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10 Things To Know About Leonardo Da Vinci's 'Salvator Mundi', Which Just Sold For $450 Million

A historic bidding war that only lasted for under 20 minutes took place last Wednesday, November 15, at Christie’s in New York. The artwork up for auction was Renaissance master Leonardo da Vinci’s rediscovered “Salvator Mundi” (Saviour of the World) masterpiece.

Despite doubts on its authenticity, the painting—a depiction of Christ whose right hand is raised in blessing while his left hand holds a crystal sphere—was sold for a record-breaking price of $450,312,500 (including buyer’s premium) to an unknown buyer.

Below are 10 interesting things about the artwork and the extraordinary journey it went through to become the most expensive painting ever sold at an auction.

1. It is believed to have been painted sometime in 1500. This makes it contemporary with Leonardo’s “Mona Lisa,” one of the most valuable and best known paintings in the world, which he worked on in Florence. Although some think it may be contemporary with “The Last Supper,” which is presumed to have been painted in 1490s in Milan. Leonardo died in 1519.

2. Leonardo was commissioned to paint it possibly for King Louis XII of France and his consort, Anne of Brittany.

3. Its medium is oil on walnut panel. Its panel’s dimensions are 25 13/16 x 17 15/16 in (65.5 x 45.1 cm) top; 17¾ in (45.6 cm) bottom. The painted image’s dimensions are 15? x 17½ in (64.5 x 44.7 cm).

4. It is a rare masterpiece, because it is one of only 20 paintings by Leonardo that are known to exist.

5. It has been nicknamed as the “male Mona Lisa,” because of its “unreadable expression, the delicately placed hands and the intricacy of the curls of his hair,” according to forbes.com. “All these are characteristic of Da Vinci’s style.”

6. It is the so-called “greatest artistic rediscovery of the 20th century.” The artwork was passed around from one owner to another. In 1625, French princess Henrietta Maria married King Charles I of England and brought the painting with her to England. In 1651, it was sold at the “Commonwealth Sale” to mason John Stone but he later returned it to Charles II. It remained with the royal family until the late 18th century. It had since gone missing for around 200 years, then resurfaced as part of the collection of Sir Frederick Cook. In 1958, it was sold at an auction for £45. Almost 50 years after, the painting was discovered in 2005 at an American estate sale where New York art dealer Alexander Parish purchased it for only $10,000, thinking it was fake. In 2013, it landed on the hands of Swiss “Freeport King” Yves Bouvier at a private Sotheby’s sale for around $80 million. That same year, Bouvier sold it for $127.5 million to Russian billionaire Dmitry Rybolovlev who put it up for auction at Christie’s.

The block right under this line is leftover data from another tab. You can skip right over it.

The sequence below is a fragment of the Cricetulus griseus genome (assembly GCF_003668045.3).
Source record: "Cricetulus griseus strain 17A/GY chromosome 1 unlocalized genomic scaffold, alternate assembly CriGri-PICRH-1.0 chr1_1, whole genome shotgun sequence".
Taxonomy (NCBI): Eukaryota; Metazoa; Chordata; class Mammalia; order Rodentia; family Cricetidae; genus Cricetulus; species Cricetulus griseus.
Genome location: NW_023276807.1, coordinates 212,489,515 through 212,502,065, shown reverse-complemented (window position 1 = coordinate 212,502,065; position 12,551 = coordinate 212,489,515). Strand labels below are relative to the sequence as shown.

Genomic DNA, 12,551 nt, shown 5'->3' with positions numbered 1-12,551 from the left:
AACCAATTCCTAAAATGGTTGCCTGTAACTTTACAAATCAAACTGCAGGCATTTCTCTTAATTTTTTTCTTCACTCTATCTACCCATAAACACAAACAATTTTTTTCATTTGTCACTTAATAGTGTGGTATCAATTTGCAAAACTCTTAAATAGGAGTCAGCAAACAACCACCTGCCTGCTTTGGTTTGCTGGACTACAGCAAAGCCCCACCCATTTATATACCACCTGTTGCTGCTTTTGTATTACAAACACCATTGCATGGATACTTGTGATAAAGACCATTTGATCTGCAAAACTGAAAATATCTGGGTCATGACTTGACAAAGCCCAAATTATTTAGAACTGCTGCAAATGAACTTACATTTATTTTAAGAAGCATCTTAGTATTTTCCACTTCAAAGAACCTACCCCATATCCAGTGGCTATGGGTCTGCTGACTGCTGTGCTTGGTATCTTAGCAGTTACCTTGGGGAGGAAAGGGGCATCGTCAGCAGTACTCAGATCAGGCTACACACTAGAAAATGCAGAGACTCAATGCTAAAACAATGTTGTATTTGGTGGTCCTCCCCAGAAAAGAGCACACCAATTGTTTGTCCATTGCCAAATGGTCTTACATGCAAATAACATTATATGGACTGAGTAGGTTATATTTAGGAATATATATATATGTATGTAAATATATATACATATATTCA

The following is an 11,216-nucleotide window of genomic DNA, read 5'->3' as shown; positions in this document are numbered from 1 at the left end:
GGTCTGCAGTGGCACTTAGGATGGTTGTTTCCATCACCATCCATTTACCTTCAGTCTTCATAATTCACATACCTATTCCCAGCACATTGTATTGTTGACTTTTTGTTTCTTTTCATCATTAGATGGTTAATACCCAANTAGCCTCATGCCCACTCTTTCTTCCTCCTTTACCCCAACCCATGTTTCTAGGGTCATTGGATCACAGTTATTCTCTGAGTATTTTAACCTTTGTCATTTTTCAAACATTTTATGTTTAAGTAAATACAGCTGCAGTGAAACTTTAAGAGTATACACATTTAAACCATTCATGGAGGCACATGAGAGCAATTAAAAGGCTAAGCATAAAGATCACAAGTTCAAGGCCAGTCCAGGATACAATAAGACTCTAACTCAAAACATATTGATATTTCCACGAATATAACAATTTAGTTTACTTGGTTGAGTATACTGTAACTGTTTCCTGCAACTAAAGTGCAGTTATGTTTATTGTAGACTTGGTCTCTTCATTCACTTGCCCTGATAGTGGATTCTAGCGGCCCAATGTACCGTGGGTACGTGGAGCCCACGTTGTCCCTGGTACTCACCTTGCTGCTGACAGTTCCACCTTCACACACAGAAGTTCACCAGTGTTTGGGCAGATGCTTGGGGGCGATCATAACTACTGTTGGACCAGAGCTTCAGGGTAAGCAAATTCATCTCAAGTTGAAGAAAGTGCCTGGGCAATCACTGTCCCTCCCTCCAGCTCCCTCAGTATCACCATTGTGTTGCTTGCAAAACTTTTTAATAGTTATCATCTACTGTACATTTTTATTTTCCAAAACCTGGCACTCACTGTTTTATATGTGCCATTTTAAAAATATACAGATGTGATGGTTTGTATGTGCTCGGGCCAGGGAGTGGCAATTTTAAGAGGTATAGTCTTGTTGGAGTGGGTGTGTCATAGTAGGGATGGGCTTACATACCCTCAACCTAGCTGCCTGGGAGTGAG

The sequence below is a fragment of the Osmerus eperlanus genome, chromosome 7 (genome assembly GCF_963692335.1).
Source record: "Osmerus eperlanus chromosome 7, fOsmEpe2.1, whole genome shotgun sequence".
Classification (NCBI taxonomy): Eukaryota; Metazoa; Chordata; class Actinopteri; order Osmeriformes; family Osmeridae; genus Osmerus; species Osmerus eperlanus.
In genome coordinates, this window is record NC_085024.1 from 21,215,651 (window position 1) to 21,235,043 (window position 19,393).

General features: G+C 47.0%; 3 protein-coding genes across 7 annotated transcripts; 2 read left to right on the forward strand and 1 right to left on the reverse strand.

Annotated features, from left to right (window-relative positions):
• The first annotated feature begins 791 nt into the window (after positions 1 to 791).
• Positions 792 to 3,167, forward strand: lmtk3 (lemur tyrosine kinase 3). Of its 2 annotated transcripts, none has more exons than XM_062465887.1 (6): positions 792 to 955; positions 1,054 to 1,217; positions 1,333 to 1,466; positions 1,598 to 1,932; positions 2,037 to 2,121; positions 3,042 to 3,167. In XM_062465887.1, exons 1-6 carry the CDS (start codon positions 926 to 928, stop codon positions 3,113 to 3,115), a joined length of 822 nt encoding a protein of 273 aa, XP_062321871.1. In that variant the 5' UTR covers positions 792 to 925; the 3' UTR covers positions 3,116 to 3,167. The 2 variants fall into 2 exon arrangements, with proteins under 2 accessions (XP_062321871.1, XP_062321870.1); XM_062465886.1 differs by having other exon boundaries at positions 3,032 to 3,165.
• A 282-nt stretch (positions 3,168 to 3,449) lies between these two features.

7. The significant differences of the prices for which the artwork had been sold ignited legal disputes. Its price ranged from $10,000 in 2005 to $80 million in 2013, spiking up to $127.5 million in the same year.

8. It took more than six years of research and inquiry to document its authenticity. It was then included in the exhibition “Leonardo da Vinci: Painter at the Court of Milan” at The National Gallery in London as “one of 16 paintings in existence generally accepted as from the artist’s own hand.”

9. Christie’s named it as “The Last da Vinci,” because it is the first and only painting by Leonardo in the 21st century that was verified as an original. Before this, “Benois Madonna” or “Madonna and Child With Flowers” was the painting by Leonardo that was verified in 1909.

10. Prior to this, the most expensive painting sold at an auction was by Spanish painter Pablo Picasso. Picasso’s “Women of Algiers” fetched $179.4 million, also at Christie’s in New York.

 

Photos from www.christie's.com and @rariegelhaupt on Instagram